• The platform was supported by an attendant barge that provided living quarters and equipment and materials needed for the drilling operations. This was reportedly the first drilling tender.
  • BSEE’s borehole file records indicate that 31 wells were drilled on this block beginning in September 1947.
  • BOEM’s production file shows initial production rates of 7000 to 10,600 bbls of oil per month. The accuracy of these old data is uncertain.
  • This was reportedly the first time drilling crews worked 12-hour tours for seven days and then rotated to shore for seven days off.

Read Full Post »

While 93% of GoM oil and 76% of the natural gas is now produced on deepwater leases, successful operations on the shallow waters of the shelf continue 75 years after the first OCS platform was installed. Three of our compliance honor roll companies, Arena, Cantium, and Walter, have successful shelf operations. Arena and Walter are top ten gas producers and top twenty oil producers. Cantium also has solid production numbers and along with Arena is the leading 2022 development well driller on the shelf (see chart below). Other shelf operators like Cox Operating LLC are significant shelf producers.

Without much hype, shelf operators continue to find and extract oil and gas from beneath the shallow waters of the GoM. The 1700 shelf platforms that remain provide energy for our economy and important hardbottom substrate for marine life. Keep it going! Only 25 more years until the 100th anniversary! 😀

Read Full Post »

Foremost energy experts like Daniel Yergin understand that oil and gas will be critical to our economy and security for decades, and that offshore production is an important component of our energy supply chain. Unfortunately, our massive outer continental shelf has, from an oil and gas standpoint, been effectively reduced to the central and western GoM.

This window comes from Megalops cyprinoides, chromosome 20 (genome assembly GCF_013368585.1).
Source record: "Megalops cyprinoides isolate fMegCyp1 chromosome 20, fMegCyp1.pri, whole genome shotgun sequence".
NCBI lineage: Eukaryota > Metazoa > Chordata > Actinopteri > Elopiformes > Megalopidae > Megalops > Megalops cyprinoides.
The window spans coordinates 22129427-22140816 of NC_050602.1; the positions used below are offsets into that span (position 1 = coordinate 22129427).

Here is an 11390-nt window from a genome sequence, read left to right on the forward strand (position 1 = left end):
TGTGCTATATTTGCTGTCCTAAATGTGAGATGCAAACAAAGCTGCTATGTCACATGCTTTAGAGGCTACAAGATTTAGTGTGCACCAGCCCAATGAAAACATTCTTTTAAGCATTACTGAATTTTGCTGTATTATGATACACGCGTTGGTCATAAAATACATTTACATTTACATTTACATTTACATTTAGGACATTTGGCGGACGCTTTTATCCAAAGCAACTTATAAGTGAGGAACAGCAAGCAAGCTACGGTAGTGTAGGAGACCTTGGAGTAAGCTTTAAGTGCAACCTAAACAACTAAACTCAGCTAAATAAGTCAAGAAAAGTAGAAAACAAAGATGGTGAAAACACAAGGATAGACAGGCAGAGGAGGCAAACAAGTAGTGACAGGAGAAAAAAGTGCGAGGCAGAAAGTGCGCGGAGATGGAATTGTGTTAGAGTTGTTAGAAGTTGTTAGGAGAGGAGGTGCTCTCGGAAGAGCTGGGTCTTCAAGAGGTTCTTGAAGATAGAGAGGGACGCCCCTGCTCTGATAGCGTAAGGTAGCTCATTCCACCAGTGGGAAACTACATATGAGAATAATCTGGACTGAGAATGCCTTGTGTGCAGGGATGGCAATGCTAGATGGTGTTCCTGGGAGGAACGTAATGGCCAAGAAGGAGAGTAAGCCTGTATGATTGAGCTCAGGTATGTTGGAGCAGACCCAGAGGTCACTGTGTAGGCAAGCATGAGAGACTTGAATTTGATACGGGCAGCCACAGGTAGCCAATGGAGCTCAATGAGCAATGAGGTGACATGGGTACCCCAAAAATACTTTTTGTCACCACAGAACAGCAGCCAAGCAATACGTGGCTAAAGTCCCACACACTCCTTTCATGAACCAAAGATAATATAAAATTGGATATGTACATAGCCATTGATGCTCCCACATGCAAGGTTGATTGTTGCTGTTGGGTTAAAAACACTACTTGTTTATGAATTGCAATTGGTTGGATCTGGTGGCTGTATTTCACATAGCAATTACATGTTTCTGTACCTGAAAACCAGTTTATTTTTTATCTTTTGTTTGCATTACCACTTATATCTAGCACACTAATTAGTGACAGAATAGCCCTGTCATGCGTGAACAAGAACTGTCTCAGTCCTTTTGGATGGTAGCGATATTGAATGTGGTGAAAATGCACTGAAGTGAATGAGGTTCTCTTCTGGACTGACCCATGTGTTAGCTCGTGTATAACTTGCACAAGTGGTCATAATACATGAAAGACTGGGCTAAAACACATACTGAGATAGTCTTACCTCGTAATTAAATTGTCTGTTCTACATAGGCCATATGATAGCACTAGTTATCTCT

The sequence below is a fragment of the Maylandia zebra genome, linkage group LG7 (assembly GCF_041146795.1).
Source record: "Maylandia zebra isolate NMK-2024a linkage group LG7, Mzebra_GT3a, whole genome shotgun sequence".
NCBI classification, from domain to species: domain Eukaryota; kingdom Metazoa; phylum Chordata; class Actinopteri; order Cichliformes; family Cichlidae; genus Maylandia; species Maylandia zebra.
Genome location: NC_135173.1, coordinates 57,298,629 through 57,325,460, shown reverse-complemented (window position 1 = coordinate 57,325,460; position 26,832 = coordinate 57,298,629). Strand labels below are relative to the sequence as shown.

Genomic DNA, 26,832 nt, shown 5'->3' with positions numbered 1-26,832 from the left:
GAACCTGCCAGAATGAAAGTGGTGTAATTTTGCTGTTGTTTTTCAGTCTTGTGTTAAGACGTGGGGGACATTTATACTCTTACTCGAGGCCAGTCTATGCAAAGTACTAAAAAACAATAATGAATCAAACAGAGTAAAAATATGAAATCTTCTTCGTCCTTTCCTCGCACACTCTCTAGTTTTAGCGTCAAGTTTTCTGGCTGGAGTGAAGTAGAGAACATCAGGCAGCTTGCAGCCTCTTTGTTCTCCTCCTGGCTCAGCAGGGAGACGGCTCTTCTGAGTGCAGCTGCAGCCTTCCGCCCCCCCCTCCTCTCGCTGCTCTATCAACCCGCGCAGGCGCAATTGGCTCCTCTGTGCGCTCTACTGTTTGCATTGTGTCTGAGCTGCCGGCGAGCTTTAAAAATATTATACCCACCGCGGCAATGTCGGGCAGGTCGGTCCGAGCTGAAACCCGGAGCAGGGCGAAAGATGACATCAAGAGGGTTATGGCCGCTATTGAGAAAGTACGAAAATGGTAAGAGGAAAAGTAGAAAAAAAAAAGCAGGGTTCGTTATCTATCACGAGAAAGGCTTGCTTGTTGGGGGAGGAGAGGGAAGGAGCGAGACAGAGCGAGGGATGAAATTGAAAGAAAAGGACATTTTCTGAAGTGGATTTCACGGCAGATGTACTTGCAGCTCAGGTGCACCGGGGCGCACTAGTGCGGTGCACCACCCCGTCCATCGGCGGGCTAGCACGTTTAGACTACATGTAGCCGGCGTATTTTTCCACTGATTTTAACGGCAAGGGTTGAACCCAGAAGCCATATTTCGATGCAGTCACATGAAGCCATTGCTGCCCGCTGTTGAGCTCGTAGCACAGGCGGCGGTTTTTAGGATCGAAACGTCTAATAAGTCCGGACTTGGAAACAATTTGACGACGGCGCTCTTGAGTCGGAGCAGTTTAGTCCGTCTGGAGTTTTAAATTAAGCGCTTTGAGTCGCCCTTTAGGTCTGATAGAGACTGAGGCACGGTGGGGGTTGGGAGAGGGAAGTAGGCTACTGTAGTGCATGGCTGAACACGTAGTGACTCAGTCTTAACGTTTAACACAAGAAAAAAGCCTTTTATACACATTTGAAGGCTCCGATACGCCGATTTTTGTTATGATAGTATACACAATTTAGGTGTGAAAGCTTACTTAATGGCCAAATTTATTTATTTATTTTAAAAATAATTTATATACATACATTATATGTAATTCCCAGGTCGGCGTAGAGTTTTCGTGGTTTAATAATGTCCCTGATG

Opportunities in the GoM are being seriously constrained by the extended pause in leasing. A lease sale has not been held for 615 days, the longest US offshore leasing gap since the 1950’s.

Reserve replacement and sustained production are dependent on exploration. The charts below illustrate the decline in GoM exploratory drilling and the reduced activity by some of the more important operating companies.

Per BSEE data, the number of exploratory well starts averaged only 3/month for the last 18 months (chart 2). This level of activity is the lowest since the early days of deepwater operations (chart 1). There was even more drilling during the post-Macondo moratorium (2010-2011).

ConocoPhillips and Exxon have not drilled a GoM exploratory well since 2016 and 2018 respectively. Activity by other operators has also declined significantly (chart 3). BP has not spudded an exploratory well since Sept. 2021.

No one should be surprised by the sharp decline in reserves and the dearth of recent field discoveries. Hopefully, government and industry will engage in a more thorough discussion of these trends and measures that might improve the intermediate and longer term production outlook.

chart 1
chart 2
chart 3

Read Full Post »

  1. …that the SPR legislation authorized the sale of large volumes of oil for the purpose of easing worldwide prices. Per section 151 of the statute, which was passed following the oil embargoes in the 1970’s, the SPR was intended to diminish the vulnerability of the United States to the effects of a severe energy supply interruption.
  2. …that SPR oil could be sold to all entities including Chinese companies that are also buying oil from Russia, the country being boycotted. How absurd is that? (The confirmation of one such transaction is pasted below.)
  3. …that increased worldwide emissions from the consumption of SPR oil are okay, but emissions from the consumption of our offshore oil and gas are not. Remember that Lease Sale 257 was vacated because BOEM did not analyze the effect that lower prices (from increased US production) would have on GHG emissions. Why are EarthJustice et al silent on the SPR sales? Where is DOE’s environmental assessment of these sales?